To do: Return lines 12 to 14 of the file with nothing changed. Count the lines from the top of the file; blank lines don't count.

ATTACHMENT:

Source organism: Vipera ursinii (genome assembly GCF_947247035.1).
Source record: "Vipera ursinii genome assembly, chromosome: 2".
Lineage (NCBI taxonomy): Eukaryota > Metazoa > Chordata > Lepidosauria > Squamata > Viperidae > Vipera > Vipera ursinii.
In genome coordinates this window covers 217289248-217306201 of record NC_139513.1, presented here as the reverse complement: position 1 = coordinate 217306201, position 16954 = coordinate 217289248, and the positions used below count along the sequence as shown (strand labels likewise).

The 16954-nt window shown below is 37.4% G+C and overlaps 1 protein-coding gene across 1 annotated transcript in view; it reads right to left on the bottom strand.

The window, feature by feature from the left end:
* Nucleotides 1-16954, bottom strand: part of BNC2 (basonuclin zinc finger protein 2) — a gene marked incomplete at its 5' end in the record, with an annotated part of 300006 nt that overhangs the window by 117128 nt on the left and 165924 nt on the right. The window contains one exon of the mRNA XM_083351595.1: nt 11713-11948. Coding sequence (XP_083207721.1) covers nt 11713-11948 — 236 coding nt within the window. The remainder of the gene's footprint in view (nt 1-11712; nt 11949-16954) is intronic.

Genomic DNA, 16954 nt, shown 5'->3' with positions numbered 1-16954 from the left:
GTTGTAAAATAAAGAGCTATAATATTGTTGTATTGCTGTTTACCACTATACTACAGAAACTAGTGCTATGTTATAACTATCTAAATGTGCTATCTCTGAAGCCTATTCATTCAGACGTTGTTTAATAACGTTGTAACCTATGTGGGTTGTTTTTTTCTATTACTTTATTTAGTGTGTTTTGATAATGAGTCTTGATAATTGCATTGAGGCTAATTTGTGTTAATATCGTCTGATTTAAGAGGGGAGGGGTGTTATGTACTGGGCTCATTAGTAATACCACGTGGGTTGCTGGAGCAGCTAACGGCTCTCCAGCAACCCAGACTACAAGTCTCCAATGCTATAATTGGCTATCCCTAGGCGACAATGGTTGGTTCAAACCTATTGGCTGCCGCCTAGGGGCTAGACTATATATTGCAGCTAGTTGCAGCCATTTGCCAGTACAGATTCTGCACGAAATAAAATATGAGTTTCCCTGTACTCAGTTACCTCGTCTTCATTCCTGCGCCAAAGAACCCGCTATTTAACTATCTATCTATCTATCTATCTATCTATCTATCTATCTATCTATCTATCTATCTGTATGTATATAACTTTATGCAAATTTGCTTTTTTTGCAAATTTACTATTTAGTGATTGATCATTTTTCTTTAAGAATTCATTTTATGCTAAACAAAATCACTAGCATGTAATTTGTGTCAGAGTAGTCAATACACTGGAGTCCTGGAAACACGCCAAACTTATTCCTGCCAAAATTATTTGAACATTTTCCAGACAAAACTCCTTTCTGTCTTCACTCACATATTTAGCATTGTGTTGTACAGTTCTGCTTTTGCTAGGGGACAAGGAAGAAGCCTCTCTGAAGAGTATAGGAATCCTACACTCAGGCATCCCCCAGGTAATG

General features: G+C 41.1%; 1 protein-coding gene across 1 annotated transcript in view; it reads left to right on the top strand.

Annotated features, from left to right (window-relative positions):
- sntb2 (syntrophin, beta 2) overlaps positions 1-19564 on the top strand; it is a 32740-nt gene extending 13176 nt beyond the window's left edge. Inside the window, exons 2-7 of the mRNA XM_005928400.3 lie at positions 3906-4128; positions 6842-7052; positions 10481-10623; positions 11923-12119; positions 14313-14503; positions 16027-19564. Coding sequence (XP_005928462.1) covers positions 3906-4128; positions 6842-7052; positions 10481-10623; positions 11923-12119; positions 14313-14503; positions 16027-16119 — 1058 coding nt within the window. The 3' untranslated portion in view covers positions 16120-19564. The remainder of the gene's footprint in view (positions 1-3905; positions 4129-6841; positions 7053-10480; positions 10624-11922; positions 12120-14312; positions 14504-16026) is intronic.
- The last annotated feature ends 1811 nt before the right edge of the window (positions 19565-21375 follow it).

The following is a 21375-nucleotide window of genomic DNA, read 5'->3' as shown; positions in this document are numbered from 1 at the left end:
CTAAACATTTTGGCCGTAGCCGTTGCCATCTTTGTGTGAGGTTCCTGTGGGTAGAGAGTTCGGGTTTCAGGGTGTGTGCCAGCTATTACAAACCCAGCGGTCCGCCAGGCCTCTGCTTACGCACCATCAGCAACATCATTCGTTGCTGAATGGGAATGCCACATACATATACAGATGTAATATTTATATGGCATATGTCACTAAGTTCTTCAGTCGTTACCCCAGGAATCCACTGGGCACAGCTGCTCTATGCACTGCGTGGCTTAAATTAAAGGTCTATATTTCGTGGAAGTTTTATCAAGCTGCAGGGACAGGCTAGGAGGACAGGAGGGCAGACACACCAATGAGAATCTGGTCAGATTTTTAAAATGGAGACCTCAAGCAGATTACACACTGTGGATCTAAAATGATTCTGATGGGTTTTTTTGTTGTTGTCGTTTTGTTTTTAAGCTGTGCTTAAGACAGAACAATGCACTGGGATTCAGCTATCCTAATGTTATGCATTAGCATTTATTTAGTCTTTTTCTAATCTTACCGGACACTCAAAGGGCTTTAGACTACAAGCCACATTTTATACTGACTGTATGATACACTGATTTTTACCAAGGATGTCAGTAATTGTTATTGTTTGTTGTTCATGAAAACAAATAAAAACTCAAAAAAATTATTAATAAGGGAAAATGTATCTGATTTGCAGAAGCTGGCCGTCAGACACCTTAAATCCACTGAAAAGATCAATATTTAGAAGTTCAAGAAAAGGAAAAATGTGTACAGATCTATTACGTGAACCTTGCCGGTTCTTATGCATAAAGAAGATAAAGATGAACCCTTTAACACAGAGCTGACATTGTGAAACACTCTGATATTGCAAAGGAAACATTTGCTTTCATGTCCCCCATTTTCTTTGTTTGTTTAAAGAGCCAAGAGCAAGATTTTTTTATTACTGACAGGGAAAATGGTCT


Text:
- sntb2 (syntrophin, beta 2) overlaps positions 1-19564 on the top strand; it is a 32740-nt gene extending 13176 nt beyond the window's left edge. Inside the window, exons 2-7 of the mRNA XM_005928400.3 lie at positions 3906-4128; positions 6842-7052; positions 10481-10623; positions 11923-12119; positions 14313-14503; positions 16027-19564. Coding sequence (XP_005928462.1) covers positions 3906-4128; positions 6842-7052; positions 10481-10623; positions 11923-12119; positions 14313-14503; positions 16027-16119 — 1058 coding nt within the window. The 3' untranslated portion in view covers positions 16120-19564. The remainder of the gene's footprint in view (positions 1-3905; positions 4129-6841; positions 7053-10480; positions 10624-11922; positions 12120-14312; positions 14504-16026) is intronic.
- The last annotated feature ends 1811 nt before the right edge of the window (positions 19565-21375 follow it).

The following is a 21375-nucleotide window of genomic DNA, read 5'->3' as shown; positions in this document are numbered from 1 at the left end: